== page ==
This episode is pretty enjoyable, but it does suffer from similar problems to the last episode. Miyu is barely seen, Larva pops on-screen merely to do his standard "hit the Shinma" bit and vanishes again, and we see little reaction from Miyu to what's going on. One of the things that really drew me in on the first two discs was watching her unique reactions to the events that took place, whereas this episode she just had a few brief lines.
The other two episodes follow a similar pattern to the first two. "Swamp of Promises" sees Miyu and friends going on an outing, and as they're wandering through town, Miyu feels the presence of a Shinma, so leaves the bunch to try and find it. Meanwhile the other three girls wonder where Miyu went off to, and Chisato is separated from the others. She stumbles over a rock after being scared by a snake that's roaming the street, and is suddenly in a swamp. There, she meets a boy who is waiting for a girl at the swamp, and she spends some time with him. Miyu is soon back on the case, though, when the seal on the swamp is broken and a Shinma appears. Another good outing, this story sees a bit more Miyu involvement, and also adds Reiha back to the mix. One nice thing about it was that the Shinma wasn't as obvious as I thought it was going to be.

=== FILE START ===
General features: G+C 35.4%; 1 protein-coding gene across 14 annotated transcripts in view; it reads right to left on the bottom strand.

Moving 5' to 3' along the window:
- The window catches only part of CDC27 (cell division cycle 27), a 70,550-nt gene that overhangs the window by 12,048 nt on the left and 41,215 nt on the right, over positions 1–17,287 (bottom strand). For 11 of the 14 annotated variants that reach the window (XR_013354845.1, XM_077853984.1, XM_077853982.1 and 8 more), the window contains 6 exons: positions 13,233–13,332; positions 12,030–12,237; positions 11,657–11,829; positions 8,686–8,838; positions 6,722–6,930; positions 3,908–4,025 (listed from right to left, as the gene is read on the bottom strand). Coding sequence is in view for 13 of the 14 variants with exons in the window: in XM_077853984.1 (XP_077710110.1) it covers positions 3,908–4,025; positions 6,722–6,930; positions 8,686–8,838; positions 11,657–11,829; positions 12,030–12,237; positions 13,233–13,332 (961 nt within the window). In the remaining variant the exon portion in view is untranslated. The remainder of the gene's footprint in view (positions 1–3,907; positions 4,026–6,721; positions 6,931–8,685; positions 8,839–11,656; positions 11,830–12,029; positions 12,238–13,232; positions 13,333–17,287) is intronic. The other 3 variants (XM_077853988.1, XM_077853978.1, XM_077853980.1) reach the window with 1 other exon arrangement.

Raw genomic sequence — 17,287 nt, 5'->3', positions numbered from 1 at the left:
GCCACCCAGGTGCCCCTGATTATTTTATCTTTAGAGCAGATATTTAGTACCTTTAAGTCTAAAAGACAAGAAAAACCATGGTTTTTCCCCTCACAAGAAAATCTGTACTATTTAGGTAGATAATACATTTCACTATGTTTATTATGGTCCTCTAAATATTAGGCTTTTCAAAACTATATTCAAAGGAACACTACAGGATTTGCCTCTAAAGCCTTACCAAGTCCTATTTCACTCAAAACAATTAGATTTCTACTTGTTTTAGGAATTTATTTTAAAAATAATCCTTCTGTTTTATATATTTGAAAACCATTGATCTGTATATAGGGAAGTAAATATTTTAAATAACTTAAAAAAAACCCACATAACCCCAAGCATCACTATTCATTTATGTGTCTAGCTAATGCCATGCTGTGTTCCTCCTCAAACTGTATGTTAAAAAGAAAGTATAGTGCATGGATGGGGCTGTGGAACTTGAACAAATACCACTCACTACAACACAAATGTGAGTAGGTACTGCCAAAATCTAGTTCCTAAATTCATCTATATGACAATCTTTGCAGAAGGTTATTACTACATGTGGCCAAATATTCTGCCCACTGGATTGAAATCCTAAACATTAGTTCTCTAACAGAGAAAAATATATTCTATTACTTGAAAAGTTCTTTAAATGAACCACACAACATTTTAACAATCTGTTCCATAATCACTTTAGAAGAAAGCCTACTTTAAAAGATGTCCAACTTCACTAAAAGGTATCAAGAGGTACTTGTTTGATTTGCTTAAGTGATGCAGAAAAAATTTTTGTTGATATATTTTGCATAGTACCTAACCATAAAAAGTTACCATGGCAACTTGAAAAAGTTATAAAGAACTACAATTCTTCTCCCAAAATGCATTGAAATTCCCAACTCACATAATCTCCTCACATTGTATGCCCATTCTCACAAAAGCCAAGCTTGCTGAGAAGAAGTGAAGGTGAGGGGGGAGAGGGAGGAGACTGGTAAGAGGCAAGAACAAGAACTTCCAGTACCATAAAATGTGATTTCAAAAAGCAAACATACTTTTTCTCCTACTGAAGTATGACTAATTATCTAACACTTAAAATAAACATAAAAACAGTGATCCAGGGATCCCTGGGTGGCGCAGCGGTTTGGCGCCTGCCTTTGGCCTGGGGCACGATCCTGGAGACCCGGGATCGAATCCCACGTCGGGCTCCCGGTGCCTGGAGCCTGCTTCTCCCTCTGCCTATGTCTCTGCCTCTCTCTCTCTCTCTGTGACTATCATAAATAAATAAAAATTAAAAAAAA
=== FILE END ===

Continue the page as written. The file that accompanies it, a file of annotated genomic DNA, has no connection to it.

"A Supple Face" rounds out this disc, and sees a man shot by a gang, only to wake up and find that his face has changed. He soon gets back into the life of his girlfriend, who is having a tough time dealing with his death. She ends up falling in love with this new man, but a Shinma is involved, which can only bring tragedy. Once again, this episode was a nice tale that took the more difficult option at the end; there was no reconciliation here. What happened to the man was tragic in one way, yet given what he'd done (albeit with the Shinma's involvement), which was pretty unforgivable, it was almost getting his comeuppance.
The series continues to tell some enjoyable individual stories, but it's not without it's problems. In some senses, the general predictability and formulaic nature of Miyu
is what's holding it back from greatness. The episodes all follow a standard pattern, and while the stories are again very entertaining and don't often take the easy way out with the ending, it's still quite easy a lot of the time to tell exactly where things are going. Not only that, but this batch of episodes suffered a little in my eyes for the lack of Miyu. She's actually far less prominent in this volume, and since she's such an interesting character (not to mention, the lead), I found that a little disappointing. At times it can be nice when supporting characters take the front seat, but when it's a different set of new characters for a particular story each time, the lack of Miyu is a little overwhelming.